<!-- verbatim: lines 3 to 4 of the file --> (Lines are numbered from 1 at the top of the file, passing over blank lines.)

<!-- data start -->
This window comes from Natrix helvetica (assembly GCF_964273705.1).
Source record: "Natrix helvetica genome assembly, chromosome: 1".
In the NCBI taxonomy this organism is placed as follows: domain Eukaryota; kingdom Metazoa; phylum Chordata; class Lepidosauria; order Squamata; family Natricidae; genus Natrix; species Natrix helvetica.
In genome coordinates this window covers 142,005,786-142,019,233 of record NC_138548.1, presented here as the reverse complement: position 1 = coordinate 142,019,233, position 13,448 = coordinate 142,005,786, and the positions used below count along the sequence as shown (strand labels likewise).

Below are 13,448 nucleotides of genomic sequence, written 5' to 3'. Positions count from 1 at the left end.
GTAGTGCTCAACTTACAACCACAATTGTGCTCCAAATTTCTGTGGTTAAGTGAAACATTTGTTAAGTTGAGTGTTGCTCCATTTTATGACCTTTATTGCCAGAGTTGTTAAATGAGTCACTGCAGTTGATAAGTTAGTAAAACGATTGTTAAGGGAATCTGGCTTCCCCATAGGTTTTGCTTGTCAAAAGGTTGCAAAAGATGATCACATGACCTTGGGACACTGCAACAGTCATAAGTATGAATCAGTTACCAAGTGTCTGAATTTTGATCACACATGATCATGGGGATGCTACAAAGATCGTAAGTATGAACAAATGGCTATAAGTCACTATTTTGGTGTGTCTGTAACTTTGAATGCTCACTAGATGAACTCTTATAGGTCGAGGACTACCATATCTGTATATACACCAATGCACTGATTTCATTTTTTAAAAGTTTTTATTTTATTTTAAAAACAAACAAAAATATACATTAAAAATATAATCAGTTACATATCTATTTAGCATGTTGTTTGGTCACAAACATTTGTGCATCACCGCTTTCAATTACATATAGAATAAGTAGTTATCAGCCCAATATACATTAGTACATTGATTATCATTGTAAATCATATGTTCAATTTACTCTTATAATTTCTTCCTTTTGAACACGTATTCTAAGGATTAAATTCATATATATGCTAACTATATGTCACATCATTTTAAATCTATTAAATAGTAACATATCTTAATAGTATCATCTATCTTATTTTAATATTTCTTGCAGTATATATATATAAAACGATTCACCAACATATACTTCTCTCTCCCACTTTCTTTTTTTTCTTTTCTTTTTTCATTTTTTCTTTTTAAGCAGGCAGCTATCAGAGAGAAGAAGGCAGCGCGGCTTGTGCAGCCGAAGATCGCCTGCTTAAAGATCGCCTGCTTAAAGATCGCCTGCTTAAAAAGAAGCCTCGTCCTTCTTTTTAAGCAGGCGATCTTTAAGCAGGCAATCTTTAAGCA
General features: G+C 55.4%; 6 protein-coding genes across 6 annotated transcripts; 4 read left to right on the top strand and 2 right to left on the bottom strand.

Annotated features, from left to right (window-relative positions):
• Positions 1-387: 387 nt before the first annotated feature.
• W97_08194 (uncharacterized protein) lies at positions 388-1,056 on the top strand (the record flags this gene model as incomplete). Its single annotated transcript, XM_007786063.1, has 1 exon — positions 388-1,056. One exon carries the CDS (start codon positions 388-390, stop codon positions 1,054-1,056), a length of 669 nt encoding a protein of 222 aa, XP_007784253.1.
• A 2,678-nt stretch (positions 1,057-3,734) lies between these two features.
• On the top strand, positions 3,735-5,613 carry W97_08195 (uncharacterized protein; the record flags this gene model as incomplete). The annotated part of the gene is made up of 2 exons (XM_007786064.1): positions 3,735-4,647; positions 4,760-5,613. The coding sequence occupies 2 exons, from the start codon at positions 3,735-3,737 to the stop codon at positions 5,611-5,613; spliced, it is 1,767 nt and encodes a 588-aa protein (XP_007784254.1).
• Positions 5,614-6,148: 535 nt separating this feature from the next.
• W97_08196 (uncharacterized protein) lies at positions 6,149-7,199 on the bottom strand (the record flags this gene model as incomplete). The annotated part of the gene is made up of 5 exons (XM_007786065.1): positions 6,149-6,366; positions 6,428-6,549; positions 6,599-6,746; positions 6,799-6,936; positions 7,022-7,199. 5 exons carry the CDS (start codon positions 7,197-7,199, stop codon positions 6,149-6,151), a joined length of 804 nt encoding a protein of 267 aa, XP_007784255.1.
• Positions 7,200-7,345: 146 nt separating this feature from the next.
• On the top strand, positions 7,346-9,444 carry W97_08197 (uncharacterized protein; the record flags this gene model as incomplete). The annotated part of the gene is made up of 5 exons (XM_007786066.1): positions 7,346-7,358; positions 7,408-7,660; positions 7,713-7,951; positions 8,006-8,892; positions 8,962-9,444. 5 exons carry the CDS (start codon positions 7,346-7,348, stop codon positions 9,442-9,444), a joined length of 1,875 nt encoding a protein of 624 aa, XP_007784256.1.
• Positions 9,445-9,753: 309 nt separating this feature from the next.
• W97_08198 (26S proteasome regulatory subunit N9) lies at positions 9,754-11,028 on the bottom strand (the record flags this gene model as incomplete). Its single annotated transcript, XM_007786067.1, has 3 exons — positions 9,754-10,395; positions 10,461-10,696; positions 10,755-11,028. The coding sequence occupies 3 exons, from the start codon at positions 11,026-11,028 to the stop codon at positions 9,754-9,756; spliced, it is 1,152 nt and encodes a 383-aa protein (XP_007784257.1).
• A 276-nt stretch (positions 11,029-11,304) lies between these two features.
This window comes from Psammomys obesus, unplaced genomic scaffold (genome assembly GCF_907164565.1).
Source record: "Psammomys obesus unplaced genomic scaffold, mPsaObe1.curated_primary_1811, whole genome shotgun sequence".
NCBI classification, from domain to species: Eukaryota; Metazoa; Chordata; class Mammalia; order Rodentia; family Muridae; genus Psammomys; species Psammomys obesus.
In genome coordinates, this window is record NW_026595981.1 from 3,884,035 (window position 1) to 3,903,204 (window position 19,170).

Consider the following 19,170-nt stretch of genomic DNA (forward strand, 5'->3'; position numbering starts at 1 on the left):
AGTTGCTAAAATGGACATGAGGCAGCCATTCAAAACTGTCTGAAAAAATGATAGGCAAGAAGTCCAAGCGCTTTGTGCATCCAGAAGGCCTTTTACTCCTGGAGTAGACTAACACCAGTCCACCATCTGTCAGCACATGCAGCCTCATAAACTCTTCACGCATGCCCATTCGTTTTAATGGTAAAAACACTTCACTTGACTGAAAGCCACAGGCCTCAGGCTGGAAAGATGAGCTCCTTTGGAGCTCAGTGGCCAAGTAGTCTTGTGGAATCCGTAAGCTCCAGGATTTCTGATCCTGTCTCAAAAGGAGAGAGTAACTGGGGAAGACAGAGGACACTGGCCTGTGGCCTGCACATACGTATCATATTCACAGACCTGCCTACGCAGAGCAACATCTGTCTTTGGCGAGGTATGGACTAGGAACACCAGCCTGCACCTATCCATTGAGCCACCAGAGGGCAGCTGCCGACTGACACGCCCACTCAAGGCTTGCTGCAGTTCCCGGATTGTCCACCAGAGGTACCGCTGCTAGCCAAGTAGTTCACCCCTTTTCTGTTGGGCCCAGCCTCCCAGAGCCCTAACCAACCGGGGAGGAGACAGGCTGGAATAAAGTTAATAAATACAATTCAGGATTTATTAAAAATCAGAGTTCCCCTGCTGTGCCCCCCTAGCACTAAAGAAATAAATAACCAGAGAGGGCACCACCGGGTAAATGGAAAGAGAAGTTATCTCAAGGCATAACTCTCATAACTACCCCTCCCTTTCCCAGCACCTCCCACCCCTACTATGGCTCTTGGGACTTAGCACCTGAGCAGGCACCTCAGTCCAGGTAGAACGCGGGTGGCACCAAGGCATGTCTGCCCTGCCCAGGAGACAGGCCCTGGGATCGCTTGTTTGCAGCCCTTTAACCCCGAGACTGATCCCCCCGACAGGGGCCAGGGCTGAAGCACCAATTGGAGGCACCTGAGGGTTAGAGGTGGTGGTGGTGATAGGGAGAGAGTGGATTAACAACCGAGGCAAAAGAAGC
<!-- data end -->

In the NCBI taxonomy this organism is placed as follows: domain Eukaryota; kingdom Metazoa; phylum Chordata; class Lepidosauria; order Squamata; family Natricidae; genus Natrix; species Natrix helvetica.
In genome coordinates this window covers 142,005,786-142,019,233 of record NC_138548.1, presented here as the reverse complement: position 1 = coordinate 142,019,233, position 13,448 = coordinate 142,005,786, and the positions used below count along the sequence as shown (strand labels likewise).